Antutu Benchmark
Antutu Benchmark

We performed the following benchmark – Antutu, Geekbench and to verify the internals, we used AIDA64. Do take note as the benchmarks are purely for testing purposes and to give an idea of how powerful the phone is and it varies to day-to-day basis usage as well.


The Samsung Galaxy A9  packs a large 6.3-inch Super AMOLED display pushing a FullHD+ resolution of 2220 x 1080. This leads to a pixel density of 392ppi, and it also comes with subtly rounded corners. Thankfully, a notch is nowhere to be seen, giving users all 6.3-inches of screen real estate to enjoy.

Being a Super AMOLED display produced by Samsung, it is a great pleasure to view content on it as colors are accurate and blacks are deep. It is comparable to the flagship Samsung phones such as the Galaxy series, and it is definitely one of the best out there. When it comes to sunlight legibility, the display can get pretty bright under direct sunlight, and I had no issues with viewing content under such conditions. The minimum brightness does get pretty low as well, though it did strain my eyes when using in pitch darkness even with the blue light filter turned on.


Running on a Qualcomm Snapdragon 660 chipset and 6GB of RAM, the Samsung Galaxy A9 offers great performance, though not outstanding. Carrying out tasks like browsing the web, watching videos, and playing games can be done without a hitch. However, there is the occasional stutter when multitasking but these were few and far apart.

If gaming is your thing, then this device would do. A graphically intensive game such as PUBG: Mobile loads pretty fast, and I didn’t experience any lag whatsoever. It should be noted though, the Galaxy A9 does heat up during prolong periods of usage, but it won’t be causing any finger burns. I’m generally satisfied with the performance offered by the Snapdragon 660 in the device, but it would be a much better buy if a Snapdragon 710 was used instead.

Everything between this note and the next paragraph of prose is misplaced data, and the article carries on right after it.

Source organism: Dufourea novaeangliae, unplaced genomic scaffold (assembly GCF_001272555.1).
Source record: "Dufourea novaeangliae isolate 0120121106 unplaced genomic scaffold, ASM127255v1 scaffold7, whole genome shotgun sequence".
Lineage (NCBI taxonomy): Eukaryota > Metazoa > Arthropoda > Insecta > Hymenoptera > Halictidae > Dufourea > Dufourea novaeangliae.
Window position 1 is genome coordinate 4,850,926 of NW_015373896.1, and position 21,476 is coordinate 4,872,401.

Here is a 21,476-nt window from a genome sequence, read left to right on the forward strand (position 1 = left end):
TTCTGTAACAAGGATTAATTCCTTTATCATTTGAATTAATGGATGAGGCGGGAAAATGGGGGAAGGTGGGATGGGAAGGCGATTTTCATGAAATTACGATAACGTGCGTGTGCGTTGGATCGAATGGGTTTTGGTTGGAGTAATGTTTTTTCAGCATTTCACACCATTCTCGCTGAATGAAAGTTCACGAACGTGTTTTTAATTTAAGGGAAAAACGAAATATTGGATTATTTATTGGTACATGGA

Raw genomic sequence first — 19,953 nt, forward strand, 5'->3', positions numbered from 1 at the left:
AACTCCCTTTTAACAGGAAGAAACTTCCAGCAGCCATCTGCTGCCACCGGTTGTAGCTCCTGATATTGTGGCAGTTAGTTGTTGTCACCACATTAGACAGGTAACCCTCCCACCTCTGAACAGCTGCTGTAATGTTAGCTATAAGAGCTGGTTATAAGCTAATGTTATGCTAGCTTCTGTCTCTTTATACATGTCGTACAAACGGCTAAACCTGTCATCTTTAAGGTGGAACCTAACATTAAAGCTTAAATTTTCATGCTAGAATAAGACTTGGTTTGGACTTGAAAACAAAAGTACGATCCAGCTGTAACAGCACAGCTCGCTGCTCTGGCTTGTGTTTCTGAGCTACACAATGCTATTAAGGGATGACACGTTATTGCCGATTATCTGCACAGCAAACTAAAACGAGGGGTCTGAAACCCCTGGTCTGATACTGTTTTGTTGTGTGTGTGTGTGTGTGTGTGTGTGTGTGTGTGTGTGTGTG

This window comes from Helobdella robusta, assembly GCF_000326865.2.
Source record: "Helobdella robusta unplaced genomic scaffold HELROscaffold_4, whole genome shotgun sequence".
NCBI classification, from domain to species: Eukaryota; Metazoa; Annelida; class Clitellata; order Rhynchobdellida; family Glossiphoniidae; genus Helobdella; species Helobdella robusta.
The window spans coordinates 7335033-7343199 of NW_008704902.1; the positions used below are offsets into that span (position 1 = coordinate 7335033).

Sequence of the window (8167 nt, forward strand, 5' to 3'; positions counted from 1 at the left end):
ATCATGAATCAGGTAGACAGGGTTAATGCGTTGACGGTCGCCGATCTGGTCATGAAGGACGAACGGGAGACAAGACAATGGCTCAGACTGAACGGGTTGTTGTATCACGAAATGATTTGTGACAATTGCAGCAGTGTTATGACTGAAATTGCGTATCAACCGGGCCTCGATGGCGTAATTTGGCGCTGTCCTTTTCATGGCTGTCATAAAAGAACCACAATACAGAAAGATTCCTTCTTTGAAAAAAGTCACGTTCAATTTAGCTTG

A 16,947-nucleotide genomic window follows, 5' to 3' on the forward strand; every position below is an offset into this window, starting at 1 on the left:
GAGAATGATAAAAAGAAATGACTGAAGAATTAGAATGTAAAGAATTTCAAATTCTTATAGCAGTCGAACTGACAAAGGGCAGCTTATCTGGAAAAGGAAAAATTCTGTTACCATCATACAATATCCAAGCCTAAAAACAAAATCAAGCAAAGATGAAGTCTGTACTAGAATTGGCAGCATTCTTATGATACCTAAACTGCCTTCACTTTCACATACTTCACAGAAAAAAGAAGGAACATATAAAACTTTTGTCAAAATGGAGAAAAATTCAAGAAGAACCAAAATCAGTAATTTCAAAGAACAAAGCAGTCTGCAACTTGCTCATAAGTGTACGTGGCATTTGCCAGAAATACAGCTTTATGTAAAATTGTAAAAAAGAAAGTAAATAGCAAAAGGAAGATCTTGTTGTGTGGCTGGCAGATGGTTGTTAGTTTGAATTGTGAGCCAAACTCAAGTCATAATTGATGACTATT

Battery Life & Charging

Keeping the lights on is a  rather large 3,800mAh battery and it lasts quite long on a full charge. On most days, I would start the day with 100 percent at 7:30am, and I’ll be left with about 15 percent at 9:00pm. This is after a whole day of heavy usage involving web browsing, content viewing, some light gaming, and also browsing social media apps. Average screen-on-time ranged from 4 to 5 hours. However, there were times when the battery would drain extremely quickly, even after closing all background apps and restarting the device. I would have to charge it by 4:00pm, and would only achieve a screen-on-time of about 2 hours or so. I have not seen anyone else complain of this issue, so it likely only affected this review unit.

When it comes to charging, Samsung includes an Adaptive Fast Charging adapter in the box. Juicing up the battery from 0 percent took about 1 hour and 50 minutes on average.


Camera Interface